I'm currently watching the live stream of the CRS-5 launch.

They've been cycling through several different camera angles including one which looks a lot like bubbles in water, or perhaps blobs of water floating without gravity.

I was wondering what this footage is showing?

If you watch that video there's an example at about 34:26, I also took some print screens:

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They look a lot more like bubbles when the footage is in motion. Here's a video of the SpaceX/CRS-5 launch showing this:

  • 1
    Is it my imagination or did something fall off at 28:54? – Lightness Races in Orbit Jan 10 '15 at 16:25
  • Yes. Probably a cover for one of the thrusters, in prelaunch photos you can see all of the thruster nozzles are covered. – Hobbes Jan 11 '15 at 19:04
up vote 26 down vote accepted

That's from within the propellants tanks of the upper stage after Dragon separation and the microgravity environment saying hello. Lack of acceleration (stage engine is shut off during separation) acting on propellants when looking at them from inertial frame of reference (the tank itself) means they're essentially in free-fall together with the stage propellant tank they're in.

With a slight kick of the Dragon separation, propellants have sloshed and that produced droplets of the liquid fuel and oxidizer (the first image shows the RP-1 fuel tank, the other two the liquid cryogenic oxygen, or LOX tank, while the embedded video interchangeably shows both) within the tanks, interacting with each other while no other external force acts on them any different than the stage itself. Once the stage engine is reignited, some acceleration is introduced back to the tank and it essentially catches up with the propellants, forcing them towards the aft of tanks in the opposite direction to the stage's acceleration vector.

As a corollary, this is the reason why some upper stages require separate ullage motors to push propellants back towards the aft of the tank, while others might use different systems to achieve that, like with attitude control system's vernier thrusters for a slight stage kick, a wick within the tank that supplies fuel through their surface tension, or pressurant ullage gas and a membrane (aka a bladder) to provide propellants pressure in the feed line.

For additional explanation on how liquids slosh in microgravity, see this NASA's ScienceCasts: The Strange Way Fluids Slosh on the International Space Station video presentation of the SPHERES-Slosh experiment:

  • Thanks for the reply, so the bubbles are liquid propellant and they're floating in oxygen? Or some other gas? Or is it the other way around, are the things which look like bubbles cavitations? – thexacre Jan 10 '15 at 10:46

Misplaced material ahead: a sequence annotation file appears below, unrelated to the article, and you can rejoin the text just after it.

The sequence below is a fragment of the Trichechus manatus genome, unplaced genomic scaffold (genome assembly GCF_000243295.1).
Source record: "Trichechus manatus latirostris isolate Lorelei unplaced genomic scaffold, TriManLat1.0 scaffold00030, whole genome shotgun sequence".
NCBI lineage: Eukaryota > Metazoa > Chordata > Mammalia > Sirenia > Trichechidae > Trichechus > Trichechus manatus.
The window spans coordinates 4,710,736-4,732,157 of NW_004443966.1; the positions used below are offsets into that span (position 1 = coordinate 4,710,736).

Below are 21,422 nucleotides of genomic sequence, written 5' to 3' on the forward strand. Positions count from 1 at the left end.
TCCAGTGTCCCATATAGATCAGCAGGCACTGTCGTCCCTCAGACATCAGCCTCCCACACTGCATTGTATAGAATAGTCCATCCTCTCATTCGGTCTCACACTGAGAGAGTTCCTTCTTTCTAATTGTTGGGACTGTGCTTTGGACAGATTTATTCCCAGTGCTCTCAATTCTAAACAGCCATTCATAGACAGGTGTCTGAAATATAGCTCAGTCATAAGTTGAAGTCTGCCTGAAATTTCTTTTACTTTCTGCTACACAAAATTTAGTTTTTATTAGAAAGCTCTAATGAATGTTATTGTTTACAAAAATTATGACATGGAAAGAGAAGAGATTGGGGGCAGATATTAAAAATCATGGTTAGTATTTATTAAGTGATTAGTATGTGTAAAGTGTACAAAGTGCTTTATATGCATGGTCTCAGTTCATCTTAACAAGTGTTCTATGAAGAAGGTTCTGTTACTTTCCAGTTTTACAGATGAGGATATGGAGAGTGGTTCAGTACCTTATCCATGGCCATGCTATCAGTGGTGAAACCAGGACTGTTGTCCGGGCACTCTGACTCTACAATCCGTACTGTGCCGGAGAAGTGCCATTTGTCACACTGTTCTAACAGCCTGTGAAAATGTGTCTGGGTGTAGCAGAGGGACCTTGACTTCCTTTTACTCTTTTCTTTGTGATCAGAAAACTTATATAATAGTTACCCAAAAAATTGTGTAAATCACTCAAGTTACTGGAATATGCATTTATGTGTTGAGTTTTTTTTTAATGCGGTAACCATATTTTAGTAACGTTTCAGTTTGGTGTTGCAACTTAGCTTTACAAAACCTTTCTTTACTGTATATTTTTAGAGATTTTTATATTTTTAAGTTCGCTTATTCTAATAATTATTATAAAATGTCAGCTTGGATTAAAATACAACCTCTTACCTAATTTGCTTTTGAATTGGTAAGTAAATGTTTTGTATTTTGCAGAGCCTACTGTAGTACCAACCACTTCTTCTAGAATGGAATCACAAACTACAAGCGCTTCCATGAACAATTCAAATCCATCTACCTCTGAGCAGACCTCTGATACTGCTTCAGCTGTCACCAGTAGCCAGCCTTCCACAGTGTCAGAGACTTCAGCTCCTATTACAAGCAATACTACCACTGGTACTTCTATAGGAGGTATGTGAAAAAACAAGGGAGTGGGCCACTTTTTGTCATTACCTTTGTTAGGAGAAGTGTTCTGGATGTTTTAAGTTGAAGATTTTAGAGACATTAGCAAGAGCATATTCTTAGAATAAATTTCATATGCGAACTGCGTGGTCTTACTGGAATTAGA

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    @thexacre They're not bubbles they're the liquid propellant itself. What you called blobs in your question, as opposed to bubbles. – TildalWave Jan 10 '15 at 10:49
  • @TidalWave What I was trying to get at is what are the blobs suspended in? Is it just some form of gas they take with them and pump in to avoid creating a vacuum? Thanks for the edit too, question looks much better with embedded pictures and video :) – thexacre Jan 10 '15 at 10:52
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    @thexacre Vacuum wouldn't form within the tank if there's still some volatiles in it since they would evaporate and increase the pressure in the tank in their gaseous state. Actually, the upper stage tanks need to be purged for any residual propellants once they're done with their job so they don't explode due to thermal cycling and produce orbital debris. I'm not exactly sure how SpaceX solves that, but it looks like they use ullage pressurant (usually helium gas) and a membrane, which would then also be used to supply propellants pressure to the engine before ignition. – TildalWave Jan 10 '15 at 11:06

While TildalWave's answer is mostly correct, he missed one important thing. This is not the RP-1 fuel, it's Liquid Oxygen, the oxidizer - floating in microgravity after the Merlin 1D Vacuum engine shutoff. There are two very clear giveaways for this.

  1. RP-1 has a yellowish hue, whereas Liquid Oxygen has a more characteristic blue color, which can be seen in these images taken from the top of the LOX tank.

  2. The RP-1 tank has an insulated pipe from the LOX tank above running through it, to facilitate the delivery of LOX to the Merlin engine. No such pipe is seen in this picture.

And yes, as TildalWave also mentioned, small ullage motors are commonly used to "push" the fuel back down to the outlet of the tank, by inducing a tiny forward accelaration on the stage. In Falcon 9's case, pressurized Nitrogen delivered via cold gas thrusters is used to provide this kick. Some rockets, such as the Delta IV, use solid motors.

  • 2
    The first image in the question is RP-1. The remaining two images obviously aren't, so that leaves LOX. – TildalWave Jan 11 '15 at 11:41

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